Photo of fish in the Haemulidae family
Fish Are Chattier Than Previously Thought
Once thought to be silent, fish turn out to produce a range of vocalizations—so polluting the oceans with noise could pose a danger to them.
ABOVE: © ISTOCK.COM, Laurent Olivier
Fish Are Chattier Than Previously Thought
Fish Are Chattier Than Previously Thought

Once thought to be silent, fish turn out to produce a range of vocalizations—so polluting the oceans with noise could pose a danger to them.

Once thought to be silent, fish turn out to produce a range of vocalizations—so polluting the oceans with noise could pose a danger to them.

ABOVE: © ISTOCK.COM, Laurent Olivier

phylogenetics

Close up photo of a wing
Unearthing the Evolutionary Origins of Insect Wings
Jef Akst | Apr 4, 2022
A handful of new studies moves the needle toward a consensus on the long-disputed question of whether insect wings evolved from legs or from the body wall, but the devil is in the details.
Photo of a Jewel beetle <em>(Sternocera aequisignata)</em>.
Why Are Some Beetles Shiny? It’s Not What Researchers Thought
Connor Lynch | Mar 1, 2022
The glossy shell of some beetles, it has long been speculated, helps hide the insects from predators. A recent paper put the hypothesis to the test—and found it wanting.
stone panel depicting a horselike animal led by ropes around the neck
Ancient Mesopotamians Bred Horselike Hybrids
Chris Baraniuk | Jan 14, 2022
A genomics study reveals the parentage of a long-mysterious creature called a kunga, the earliest-known hybrid animal bred by humans.
5 images related to stories highlighted in the article, including DNA strand, insect, and dog
Our Favorite Genetics Stories of 2021
Christie Wilcox | Dec 23, 2021
Studies The Scientist covered this year illustrate the expanding importance of genetic and genomic research in all aspects of life science, from ecology to medicine.
The man-of-war fish (Nomeus gronovii), a species of medusafish, near the tentacles of a siphonophore.
Medusafishes Are Grouped by Shared, Odd Traits: Study
Devin A. Reese | Dec 1, 2021
Shared features, such as thick, slimy skin and a throat filled with teeth, suggest that medusafishes are all related.
a colorful ctenophore/comb jelly swimming
Genome Spotlight: California Sea Gooseberry (Hormiphora californensis)
Christie Wilcox | Nov 24, 2021
The first chromosome-level genome assembly for a ctenophore may allow scientists to finally resolve the roots of the animal family tree.
A scanning electron micrograph of the picozoan Picomonas judraskeda
Picozoans Are Algae After All: Study
Christie Wilcox | May 6, 2021
Phylogenomics data place the enigmatic plankton in the middle of the algal family tree, despite their apparent lack of plastids—an organelle characteristic of all other algae.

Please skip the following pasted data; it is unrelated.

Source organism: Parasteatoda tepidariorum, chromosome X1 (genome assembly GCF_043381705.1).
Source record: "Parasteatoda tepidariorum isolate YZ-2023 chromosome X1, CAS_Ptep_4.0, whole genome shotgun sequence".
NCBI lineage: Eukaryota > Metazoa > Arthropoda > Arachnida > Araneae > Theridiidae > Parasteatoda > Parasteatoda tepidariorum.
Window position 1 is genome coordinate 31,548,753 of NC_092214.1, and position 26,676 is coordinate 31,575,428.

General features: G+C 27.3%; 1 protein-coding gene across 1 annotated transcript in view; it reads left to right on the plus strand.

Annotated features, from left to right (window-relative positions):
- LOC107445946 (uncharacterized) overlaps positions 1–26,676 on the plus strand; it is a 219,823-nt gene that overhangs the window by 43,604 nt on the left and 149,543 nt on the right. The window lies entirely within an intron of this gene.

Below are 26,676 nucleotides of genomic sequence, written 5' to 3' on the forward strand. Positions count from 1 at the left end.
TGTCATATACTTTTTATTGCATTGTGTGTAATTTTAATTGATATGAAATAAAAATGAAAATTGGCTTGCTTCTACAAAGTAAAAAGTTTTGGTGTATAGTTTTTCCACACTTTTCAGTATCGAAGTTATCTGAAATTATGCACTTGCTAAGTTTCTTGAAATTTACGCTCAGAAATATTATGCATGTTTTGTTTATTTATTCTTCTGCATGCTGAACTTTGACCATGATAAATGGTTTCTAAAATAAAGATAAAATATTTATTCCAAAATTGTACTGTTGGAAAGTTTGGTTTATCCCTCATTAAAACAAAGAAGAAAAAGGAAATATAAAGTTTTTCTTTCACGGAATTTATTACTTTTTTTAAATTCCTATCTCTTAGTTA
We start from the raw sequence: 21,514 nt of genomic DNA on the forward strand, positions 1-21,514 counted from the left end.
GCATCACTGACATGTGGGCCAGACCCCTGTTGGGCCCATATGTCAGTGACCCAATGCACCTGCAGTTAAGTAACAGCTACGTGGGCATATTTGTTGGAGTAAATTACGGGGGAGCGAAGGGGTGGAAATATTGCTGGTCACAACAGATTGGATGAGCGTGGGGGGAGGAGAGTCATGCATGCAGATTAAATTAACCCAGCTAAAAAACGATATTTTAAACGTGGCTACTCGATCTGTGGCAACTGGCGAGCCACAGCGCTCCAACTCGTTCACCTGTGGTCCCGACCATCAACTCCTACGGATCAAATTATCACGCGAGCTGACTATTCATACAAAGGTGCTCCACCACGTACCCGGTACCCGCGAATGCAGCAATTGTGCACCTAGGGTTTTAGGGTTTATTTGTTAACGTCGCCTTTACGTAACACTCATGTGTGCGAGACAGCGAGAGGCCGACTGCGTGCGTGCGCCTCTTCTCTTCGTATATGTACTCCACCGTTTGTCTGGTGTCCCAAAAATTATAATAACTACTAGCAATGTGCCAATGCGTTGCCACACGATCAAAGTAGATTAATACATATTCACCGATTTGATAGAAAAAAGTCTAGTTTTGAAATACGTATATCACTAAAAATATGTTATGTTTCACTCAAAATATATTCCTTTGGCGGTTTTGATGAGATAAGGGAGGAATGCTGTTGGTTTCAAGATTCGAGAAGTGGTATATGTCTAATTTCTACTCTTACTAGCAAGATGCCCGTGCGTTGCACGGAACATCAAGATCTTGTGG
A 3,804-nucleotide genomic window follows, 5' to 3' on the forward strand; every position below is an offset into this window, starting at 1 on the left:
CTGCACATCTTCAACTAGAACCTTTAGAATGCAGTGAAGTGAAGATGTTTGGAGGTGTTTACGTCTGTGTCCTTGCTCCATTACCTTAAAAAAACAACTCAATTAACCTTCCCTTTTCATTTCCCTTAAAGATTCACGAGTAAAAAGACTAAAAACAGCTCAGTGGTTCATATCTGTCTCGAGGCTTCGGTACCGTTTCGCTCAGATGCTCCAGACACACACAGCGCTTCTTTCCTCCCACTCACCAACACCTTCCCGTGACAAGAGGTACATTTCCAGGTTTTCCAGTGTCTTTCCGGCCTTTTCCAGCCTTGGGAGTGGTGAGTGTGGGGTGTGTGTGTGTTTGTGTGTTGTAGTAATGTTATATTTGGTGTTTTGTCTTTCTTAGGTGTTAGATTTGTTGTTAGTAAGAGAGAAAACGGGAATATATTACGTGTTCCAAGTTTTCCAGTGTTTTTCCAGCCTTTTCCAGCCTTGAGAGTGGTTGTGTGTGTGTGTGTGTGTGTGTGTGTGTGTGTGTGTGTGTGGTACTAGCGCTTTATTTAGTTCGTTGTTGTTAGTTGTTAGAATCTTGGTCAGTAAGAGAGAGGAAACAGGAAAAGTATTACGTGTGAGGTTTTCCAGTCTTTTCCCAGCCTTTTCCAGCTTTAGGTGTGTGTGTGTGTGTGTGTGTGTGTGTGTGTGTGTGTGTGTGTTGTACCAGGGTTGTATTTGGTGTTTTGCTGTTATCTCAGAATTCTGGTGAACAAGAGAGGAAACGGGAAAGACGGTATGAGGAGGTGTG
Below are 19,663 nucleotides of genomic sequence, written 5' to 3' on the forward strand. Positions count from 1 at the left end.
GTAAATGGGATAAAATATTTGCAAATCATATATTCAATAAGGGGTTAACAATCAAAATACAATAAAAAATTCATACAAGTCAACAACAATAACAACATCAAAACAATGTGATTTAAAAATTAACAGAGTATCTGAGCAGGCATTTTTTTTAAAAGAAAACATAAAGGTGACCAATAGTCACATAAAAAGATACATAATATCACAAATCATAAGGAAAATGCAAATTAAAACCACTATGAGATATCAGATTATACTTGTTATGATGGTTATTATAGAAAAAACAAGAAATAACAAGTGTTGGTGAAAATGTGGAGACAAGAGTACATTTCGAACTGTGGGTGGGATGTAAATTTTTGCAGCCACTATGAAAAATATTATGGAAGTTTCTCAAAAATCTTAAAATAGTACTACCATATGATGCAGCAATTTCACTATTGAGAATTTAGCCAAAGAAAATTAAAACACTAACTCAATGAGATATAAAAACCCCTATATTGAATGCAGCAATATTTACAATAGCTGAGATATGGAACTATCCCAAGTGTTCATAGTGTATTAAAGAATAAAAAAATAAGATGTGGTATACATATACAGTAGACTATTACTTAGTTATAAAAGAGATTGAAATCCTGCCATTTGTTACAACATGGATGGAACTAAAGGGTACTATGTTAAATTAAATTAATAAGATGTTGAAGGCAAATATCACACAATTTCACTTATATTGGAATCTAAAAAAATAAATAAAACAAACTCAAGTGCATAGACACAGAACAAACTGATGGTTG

An illustration of an orange bacteriophage virus sitting on top of a green bacterium
Some Viruses Use an Alternative Genetic Alphabet
Abby Olena | Apr 29, 2021
In a trio of studies, researchers follow up on a 40-year-old finding that certain bacteriophages replace adenine with so-called diaminopurine, perhaps to avoid host degradation.
seattle coronavirus outbreak pandemic covid-19 sars-cov-2 genome wa1 washington transmission wuhan china
First US Outbreak of COVID-19 Seeded in Mid-February: Preprint
Kerry Grens | May 27, 2020
A modeling study counters initial interpretations that the cluster began with someone who flew to Seattle in mid-January.
Image of the Day: Vestibular System
Amy Schleunes | Mar 13, 2020
The inner ear cavity proves to be a useful tool for studying the evolutionary relationships among monkeys, apes, and humans.
Genomes Sequenced for Every US and Canada Butterfly
Emily Makowski | Nov 20, 2019
Researchers analyzed more than 800 species.
Image of the Day: Beetle Evolution
Emily Makowski | Nov 19, 2019
Plants, fungi, and bacteria likely contributed to insect diversity.
Image of the Day: Stick and Leaf Insects
Emily Makowski | Oct 15, 2019
The first phylogenomic tree of these insects shows their diversification occurred after they split into Old and New World groups.
A Lost Microbial World the scientist
Prehistoric Microbes Inhabit an Oasis in the Northern Mexican Desert
Diana Kwon | Mar 1, 2019
The blue lagoons of the Cuatro Ciénegas Basin provide a glimpse into the planet’s ancient past.
notebook
Clues to How Ancient Plants Handled Fungal Pests
Jef Akst | Feb 1, 2019
In plants ranging from liverworts to wheat, parasitic water molds build intracellular structures analogous to the nutrient-exchanging structures of symbiotic fungi.
Image of the Day: Single-Cell Surprises
Jef Akst | Nov 15, 2018
Researchers identify a new species of Hemimastigophora protist, and suggest the group should be promoted from a phylum to a supra-kingdom.

Infographic: Resurrecting Ancient Proteins
Amber Dance | Jul 1, 2018

Learn the basic steps researchers take when reconstructing proteins from the past and how these biomolecules can inform engineering projects.

Scientists Bring Ancient Proteins Back to Life
Amber Dance | Jul 1, 2018
Researchers are resurrecting proteins from millions of years ago to understand evolution and lay the groundwork for bioengineering custom molecules.
Opinion: Archaea Is Our Evolutionary Sister, Not Mother
Morgan Gaia, Violette Da Cunha, Patrick Forterre | Jun 1, 2018
The ancient organisms appear to be more closely related to eukaryotes than previously appreciated.